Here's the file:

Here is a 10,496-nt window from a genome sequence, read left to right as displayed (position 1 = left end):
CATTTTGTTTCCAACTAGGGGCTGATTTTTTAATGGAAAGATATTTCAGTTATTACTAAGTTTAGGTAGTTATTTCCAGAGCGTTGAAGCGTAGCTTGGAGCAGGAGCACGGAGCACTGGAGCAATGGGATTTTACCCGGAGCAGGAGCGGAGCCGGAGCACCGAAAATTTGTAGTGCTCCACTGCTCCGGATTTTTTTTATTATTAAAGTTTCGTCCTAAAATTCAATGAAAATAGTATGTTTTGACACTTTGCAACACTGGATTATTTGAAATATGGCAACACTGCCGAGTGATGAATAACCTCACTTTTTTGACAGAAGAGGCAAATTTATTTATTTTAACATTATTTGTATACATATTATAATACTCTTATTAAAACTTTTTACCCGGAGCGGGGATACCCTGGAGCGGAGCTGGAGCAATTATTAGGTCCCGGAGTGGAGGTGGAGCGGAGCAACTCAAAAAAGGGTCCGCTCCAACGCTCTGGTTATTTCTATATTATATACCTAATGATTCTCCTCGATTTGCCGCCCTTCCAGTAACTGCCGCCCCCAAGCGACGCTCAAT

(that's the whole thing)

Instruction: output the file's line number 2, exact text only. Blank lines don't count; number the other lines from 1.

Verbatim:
CATTTTGTTTCCAACTAGGGGCTGATTTTTTAATGGAAAGATATTTCAGTTATTACTAAGTTTAGGTAGTTATTTCCAGAGCGTTGAAGCGTAGCTTGGAGCAGGAGCACGGAGCACTGGAGCAATGGGATTTTACCCGGAGCAGGAGCGGAGCCGGAGCACCGAAAATTTGTAGTGCTCCACTGCTCCGGATTTTTTTTATTATTAAAGTTTCGTCCTAAAATTCAATGAAAATAGTATGTTTTGACACTTTGCAACACTGGATTATTTGAAATATGGCAACACTGCCGAGTGATGAATAACCTCACTTTTTTGACAGAAGAGGCAAATTTATTTATTTTAACATTATTTGTATACATATTATAATACTCTTATTAAAACTTTTTACCCGGAGCGGGGATACCCTGGAGCGGAGCTGGAGCAATTATTAGGTCCCGGAGTGGAGGTGGAGCGGAGCAACTCAAAAAAGGGTCCGCTCCAACGCTCTGGTTATTTCTATATTATATACCTAATGATTCTCCTCGATTTGCCGCCCTTCCAGTAACTGCCGCCCCCAAGCGACGCTCAAT